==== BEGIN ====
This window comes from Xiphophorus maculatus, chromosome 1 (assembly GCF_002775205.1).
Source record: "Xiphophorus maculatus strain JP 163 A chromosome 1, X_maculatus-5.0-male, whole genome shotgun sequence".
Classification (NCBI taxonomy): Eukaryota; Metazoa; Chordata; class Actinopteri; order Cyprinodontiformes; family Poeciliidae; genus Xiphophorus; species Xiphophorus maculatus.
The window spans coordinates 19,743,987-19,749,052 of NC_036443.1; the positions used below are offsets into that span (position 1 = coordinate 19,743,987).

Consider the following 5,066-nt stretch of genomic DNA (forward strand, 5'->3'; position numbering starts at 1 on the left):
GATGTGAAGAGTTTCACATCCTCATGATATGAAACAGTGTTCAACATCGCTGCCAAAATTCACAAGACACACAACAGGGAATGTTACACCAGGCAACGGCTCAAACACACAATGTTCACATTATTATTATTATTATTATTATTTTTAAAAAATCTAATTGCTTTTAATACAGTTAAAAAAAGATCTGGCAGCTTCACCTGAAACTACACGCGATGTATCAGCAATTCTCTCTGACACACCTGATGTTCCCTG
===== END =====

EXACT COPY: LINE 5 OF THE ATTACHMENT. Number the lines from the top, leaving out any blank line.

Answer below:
Consider the following 5,066-nt stretch of genomic DNA (forward strand, 5'->3'; position numbering starts at 1 on the left):